Medicaid Expansion and Health Care Access for SSDI Beneficiaries
Recipients of Social Security Disability Insurance (SSDI) are eligible for Medicare two years after they become eligible for cash benefits. However, traditional Medicare has substantial cost-sharing and premiums — Medicare Part B premiums amount to over 10 percent of the average monthly SSDI benefit, and coinsurance for physician and other health care services can be as much as 20 percent, with no annual limit on out-of-pocket expenses. While private supplemental plans (Medigap) or Medicare Advantage offer lower cost-sharing, one in five SSDI beneficiaries lacks this supplemental or alternative coverage.
Medicaid is one potential source of supplemental coverage for the disabled population. Prior to 2014, only SSDI beneficiaries with low incomes and less than $2,000 in assets were eligible for Medicaid. Beginning in 2014, state-level Medicaid expansions extended eligibility to SSDI beneficiaries with income under 138 percent of the federal poverty level (regardless of assets). This expansion may have affected SSDI beneficiaries by increasing rates of supplemental coverage, decreasing health care expenses, or promoting substitution away from costly Medigap policies or narrow-network Medicare Advantage plans. Such changes in health care access could affect the health of SSDI beneficiaries, who have a long-term health condition that interferes with their lives and who thus have substantial health care needs.
In Healthcare Cost-Sharing and the Economic Security of Social Security Disability Insurance Beneficiaries: Medicaid Expansion and the SSDI-Medicare Population (NBER RDRC Working Paper 22-04), researchers Philip Armour, Zetianyu Wang, and Claire O’Hanlon estimate the impact of Medicaid expansion on supplemental coverage for Medicare-eligible SSDI beneficiaries as well as the subsequent effects on beneficiaries’ physician visits and health care spending.
The authors compare the change in outcomes for SSDI beneficiaries with incomes below 138 percent of the federal poverty level (FPL) between 2013 (pre-expansion) and 2015 (post-expansion) in the 25 states (including the District of Columbia) that expanded Medicaid coverage in 2014, using the change in outcomes for similar beneficiaries in states that did not expand Medicaid in 2014 to capture any general time trends. As an added check, they conduct the same analysis for SSDI beneficiaries with income above 200 percent of the FPL, who were unaffected by the Medicaid expansion. They use data from the American Community Survey, Current Population Survey, and Survey of Income and Program Participation for the analysis.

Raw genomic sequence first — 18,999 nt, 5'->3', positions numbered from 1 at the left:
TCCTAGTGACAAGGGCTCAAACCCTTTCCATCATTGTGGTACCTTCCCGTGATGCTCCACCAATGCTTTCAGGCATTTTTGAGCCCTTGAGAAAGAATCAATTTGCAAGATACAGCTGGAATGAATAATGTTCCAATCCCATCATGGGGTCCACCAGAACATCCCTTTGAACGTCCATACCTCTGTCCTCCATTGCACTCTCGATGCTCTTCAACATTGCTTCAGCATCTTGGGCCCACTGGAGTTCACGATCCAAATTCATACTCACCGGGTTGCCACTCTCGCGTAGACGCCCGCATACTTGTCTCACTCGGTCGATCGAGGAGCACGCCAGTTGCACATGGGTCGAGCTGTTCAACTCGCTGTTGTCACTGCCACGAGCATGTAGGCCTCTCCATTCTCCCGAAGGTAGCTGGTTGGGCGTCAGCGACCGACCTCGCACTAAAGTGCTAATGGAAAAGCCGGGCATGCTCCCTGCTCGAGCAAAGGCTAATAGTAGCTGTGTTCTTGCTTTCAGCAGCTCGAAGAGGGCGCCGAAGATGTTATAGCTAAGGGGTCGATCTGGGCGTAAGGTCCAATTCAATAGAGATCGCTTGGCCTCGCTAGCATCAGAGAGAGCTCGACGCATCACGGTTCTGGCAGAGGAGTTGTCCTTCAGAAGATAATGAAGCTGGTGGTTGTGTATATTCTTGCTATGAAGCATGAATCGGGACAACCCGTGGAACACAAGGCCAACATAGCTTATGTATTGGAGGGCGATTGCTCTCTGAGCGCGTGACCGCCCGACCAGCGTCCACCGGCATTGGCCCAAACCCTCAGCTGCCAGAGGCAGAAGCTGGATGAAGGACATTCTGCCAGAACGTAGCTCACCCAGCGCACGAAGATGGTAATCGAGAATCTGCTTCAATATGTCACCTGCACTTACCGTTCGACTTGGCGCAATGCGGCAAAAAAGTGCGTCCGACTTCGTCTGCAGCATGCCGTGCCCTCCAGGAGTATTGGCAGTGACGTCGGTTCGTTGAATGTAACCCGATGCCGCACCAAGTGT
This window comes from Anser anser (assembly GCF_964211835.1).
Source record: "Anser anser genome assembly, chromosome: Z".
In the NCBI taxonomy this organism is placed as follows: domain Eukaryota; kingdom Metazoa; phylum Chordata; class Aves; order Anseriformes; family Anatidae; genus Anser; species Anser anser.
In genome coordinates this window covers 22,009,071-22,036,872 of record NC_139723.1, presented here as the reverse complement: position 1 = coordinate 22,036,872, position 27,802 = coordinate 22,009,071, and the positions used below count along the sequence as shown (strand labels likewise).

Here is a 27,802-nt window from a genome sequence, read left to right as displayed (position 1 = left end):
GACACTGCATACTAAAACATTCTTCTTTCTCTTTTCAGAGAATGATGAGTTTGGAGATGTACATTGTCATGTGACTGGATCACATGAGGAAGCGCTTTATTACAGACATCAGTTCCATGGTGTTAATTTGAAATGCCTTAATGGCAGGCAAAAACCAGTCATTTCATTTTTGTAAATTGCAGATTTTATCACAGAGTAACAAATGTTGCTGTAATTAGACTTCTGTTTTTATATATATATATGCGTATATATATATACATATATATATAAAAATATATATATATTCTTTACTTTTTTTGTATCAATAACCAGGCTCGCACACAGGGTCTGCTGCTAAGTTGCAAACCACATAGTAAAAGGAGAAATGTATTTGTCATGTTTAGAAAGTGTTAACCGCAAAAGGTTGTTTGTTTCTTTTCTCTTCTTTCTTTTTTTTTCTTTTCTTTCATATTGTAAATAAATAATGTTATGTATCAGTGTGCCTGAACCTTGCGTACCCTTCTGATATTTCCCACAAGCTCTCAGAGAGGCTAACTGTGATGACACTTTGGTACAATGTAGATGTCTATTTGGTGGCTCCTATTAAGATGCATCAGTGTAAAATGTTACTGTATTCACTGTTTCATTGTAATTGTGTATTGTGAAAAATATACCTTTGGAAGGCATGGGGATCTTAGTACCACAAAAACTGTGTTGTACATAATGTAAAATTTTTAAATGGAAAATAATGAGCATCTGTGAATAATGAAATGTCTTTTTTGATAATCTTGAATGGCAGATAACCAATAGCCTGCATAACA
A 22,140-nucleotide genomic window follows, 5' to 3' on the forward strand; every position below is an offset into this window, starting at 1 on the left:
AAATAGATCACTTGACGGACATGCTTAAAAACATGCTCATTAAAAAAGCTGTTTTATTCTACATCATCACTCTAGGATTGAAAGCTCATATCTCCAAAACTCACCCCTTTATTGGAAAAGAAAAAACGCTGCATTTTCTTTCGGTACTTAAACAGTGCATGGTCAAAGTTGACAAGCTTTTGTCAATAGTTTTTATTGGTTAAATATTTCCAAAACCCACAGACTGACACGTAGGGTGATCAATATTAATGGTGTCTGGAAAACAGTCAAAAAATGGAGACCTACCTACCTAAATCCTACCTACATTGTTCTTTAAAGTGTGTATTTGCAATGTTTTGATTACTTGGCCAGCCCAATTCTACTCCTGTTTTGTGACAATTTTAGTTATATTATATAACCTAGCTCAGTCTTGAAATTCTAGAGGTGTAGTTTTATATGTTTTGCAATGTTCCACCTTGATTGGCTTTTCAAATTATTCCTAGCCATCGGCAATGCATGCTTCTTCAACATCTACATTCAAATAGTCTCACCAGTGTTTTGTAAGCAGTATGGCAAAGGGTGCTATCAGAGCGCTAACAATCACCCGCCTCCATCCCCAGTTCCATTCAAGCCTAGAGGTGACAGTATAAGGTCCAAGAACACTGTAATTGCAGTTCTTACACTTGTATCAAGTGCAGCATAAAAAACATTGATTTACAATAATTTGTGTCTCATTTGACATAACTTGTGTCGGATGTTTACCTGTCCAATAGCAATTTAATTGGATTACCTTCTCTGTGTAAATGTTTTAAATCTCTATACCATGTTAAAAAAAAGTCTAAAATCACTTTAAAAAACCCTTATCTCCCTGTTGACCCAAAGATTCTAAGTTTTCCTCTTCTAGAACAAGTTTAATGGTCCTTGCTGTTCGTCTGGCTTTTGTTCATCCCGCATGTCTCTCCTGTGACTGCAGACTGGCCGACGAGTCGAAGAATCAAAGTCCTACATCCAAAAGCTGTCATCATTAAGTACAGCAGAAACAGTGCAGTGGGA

The authors find that the expansion of Medicaid increased the probability that SSDI beneficiaries below 138 percent of the FPL were enrolled in both Medicare and Medicaid by 4.5 percentage points. This effect was similar across racial and ethnic groups, suggesting that Medicaid expansion has done little to address existing racial/ethnic disparities in health care access, quality, cost, and use for SSDI beneficiaries. By contrast, the effect of Medicaid expansion on coverage was significantly larger for married individuals, likely because spousal assets counted against Medicaid eligibility prior to the 2014 expansion. The effect was roughly twice as large in rural areas as in urban and suburban areas, consistent with other research finding that Medicaid expansion increased insurance coverage more in rural areas. Turning to the other outcomes, the authors find a measurable decrease in out-of-pocket health care expenditures due to Medicaid expansion, consistent with Medicaid’s limits on cost-sharing, though there was no change in the likelihood of visiting a physician. There is suggestive evidence that spending on health care premiums declined, particularly for rural beneficiaries.
As the authors note, their analysis sheds light on how a particularly vulnerable population — the long-term disabled — is affected by changes in government-provided insurance coverage. As the SSDI population is large and diverse, with over 8 million disabled workers and millions more dependents and survivors, understanding their health care needs and their responses to health insurance coverage can provide insight as to how to optimally design government programs.
The research reported herein was performed pursuant to grant RDR18000003 from the US Social Security Administration (SSA) funded as part of the Retirement and Disability Research Consortium. The opinions and conclusions expressed are solely those of the author(s) and do not represent the opinions or policy of SSA, any agency of the Federal Government, or NBER. Neither the United States Government nor any agency thereof, nor any of their employees, makes any warranty, express or implied, or assumes any legal liability or responsibility for the accuracy, completeness, or usefulness of the contents of this report. Reference herein to any specific commercial product, process or service by trade name, trademark, manufacturer, or otherwise does not necessarily constitute or imply endorsement, recommendation or favoring by the United States Government or any agency thereof.